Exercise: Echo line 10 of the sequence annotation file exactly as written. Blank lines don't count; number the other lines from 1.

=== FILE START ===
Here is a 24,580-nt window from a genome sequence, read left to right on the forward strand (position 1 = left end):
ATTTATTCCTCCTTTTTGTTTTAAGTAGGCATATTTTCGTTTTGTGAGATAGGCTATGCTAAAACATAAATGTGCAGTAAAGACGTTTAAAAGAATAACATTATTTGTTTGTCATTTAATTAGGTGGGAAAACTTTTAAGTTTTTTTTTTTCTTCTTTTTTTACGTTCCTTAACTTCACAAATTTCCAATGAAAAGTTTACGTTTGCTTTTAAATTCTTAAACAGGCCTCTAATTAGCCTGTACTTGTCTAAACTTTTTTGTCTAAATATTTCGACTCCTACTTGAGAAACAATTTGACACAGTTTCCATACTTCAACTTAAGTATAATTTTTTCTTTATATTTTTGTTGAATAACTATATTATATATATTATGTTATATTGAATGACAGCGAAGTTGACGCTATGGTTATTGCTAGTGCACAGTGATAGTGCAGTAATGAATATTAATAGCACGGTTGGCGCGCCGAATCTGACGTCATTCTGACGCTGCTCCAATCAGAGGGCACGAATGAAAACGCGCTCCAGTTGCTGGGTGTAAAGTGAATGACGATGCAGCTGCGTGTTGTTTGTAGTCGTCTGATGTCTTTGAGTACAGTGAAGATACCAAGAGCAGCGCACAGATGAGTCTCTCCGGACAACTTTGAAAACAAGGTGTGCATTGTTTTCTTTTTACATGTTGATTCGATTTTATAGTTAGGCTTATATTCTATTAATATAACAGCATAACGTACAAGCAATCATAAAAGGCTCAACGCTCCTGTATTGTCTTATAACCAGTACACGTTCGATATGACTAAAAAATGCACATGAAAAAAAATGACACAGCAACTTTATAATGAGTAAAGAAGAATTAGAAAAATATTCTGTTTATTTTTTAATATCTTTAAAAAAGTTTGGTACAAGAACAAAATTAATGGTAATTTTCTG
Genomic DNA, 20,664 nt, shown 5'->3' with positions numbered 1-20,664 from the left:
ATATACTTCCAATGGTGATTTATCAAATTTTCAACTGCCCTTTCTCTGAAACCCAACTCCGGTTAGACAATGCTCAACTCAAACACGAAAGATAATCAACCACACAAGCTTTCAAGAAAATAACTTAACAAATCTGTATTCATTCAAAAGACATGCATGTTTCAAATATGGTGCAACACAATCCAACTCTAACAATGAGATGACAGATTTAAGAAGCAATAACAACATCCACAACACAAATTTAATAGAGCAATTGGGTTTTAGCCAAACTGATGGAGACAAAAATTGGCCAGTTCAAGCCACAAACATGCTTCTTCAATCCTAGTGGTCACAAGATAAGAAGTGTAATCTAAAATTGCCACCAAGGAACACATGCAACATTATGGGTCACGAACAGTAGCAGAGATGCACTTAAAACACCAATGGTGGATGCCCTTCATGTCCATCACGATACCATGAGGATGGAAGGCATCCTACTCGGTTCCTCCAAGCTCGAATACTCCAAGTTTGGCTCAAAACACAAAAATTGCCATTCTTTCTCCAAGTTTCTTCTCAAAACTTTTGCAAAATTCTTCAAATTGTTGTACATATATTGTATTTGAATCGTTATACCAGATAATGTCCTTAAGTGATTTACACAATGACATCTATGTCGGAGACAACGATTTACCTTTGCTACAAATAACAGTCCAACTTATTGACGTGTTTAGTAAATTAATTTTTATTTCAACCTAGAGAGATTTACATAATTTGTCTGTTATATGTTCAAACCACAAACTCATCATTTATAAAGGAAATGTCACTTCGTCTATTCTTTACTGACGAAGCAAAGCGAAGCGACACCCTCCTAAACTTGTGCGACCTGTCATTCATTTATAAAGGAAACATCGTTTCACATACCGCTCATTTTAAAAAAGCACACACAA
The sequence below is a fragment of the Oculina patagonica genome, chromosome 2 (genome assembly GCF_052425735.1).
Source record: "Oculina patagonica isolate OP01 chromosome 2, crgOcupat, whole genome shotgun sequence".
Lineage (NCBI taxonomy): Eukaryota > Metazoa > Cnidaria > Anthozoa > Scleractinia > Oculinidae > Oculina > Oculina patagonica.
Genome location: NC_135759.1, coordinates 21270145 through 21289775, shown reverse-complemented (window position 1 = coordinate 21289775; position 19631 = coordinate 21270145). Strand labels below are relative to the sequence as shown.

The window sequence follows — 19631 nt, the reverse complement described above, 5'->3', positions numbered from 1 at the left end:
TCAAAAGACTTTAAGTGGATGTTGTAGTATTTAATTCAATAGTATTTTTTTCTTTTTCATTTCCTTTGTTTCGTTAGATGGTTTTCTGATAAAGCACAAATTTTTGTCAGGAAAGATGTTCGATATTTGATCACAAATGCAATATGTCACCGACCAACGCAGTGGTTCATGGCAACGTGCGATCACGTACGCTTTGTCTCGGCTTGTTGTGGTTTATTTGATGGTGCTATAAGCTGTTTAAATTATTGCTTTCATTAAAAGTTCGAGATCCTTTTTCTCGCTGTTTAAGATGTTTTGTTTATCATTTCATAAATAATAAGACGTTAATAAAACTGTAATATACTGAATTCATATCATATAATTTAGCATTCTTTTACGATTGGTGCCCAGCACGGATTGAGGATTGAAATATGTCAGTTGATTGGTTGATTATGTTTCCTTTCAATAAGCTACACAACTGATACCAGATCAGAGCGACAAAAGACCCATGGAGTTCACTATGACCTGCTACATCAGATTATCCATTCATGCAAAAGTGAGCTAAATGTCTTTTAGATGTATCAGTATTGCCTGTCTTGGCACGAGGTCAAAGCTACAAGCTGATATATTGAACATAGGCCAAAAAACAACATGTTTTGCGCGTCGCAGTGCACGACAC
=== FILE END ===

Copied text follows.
TCAAAAGACTTTAAGTGGATGTTGTAGTATTTAATTCAATAGTATTTTTTTCTTTTTCATTTCCTTTGTTTCGTTAGATGGTTTTCTGATAAAGCACAAATTTTTGTCAGGAAAGATGTTCGATATTTGATCACAAATGCAATATGTCACCGACCAACGCAGTGGTTCATGGCAACGTGCGATCACGTACGCTTTGTCTCGGCTTGTTGTGGTTTATTTGATGGTGCTATAAGCTGTTTAAATTATTGCTTTCATTAAAAGTTCGAGATCCTTTTTCTCGCTGTTTAAGATGTTTTGTTTATCATTTCATAAATAATAAGACGTTAATAAAACTGTAATATACTGAATTCATATCATATAATTTAGCATTCTTTTACGATTGGTGCCCAGCACGGATTGAGGATTGAAATATGTCAGTTGATTGGTTGATTATGTTTCCTTTCAATAAGCTACACAACTGATACCAGATCAGAGCGACAAAAGACCCATGGAGTTCACTATGACCTGCTACATCAGATTATCCATTCATGCAAAAGTGAGCTAAATGTCTTTTAGATGTATCAGTATTGCCTGTCTTGGCACGAGGTCAAAGCTACAAGCTGATATATTGAACATAGGCCAAAAAACAACATGTTTTGCGCGTCGCAGTGCACGACAC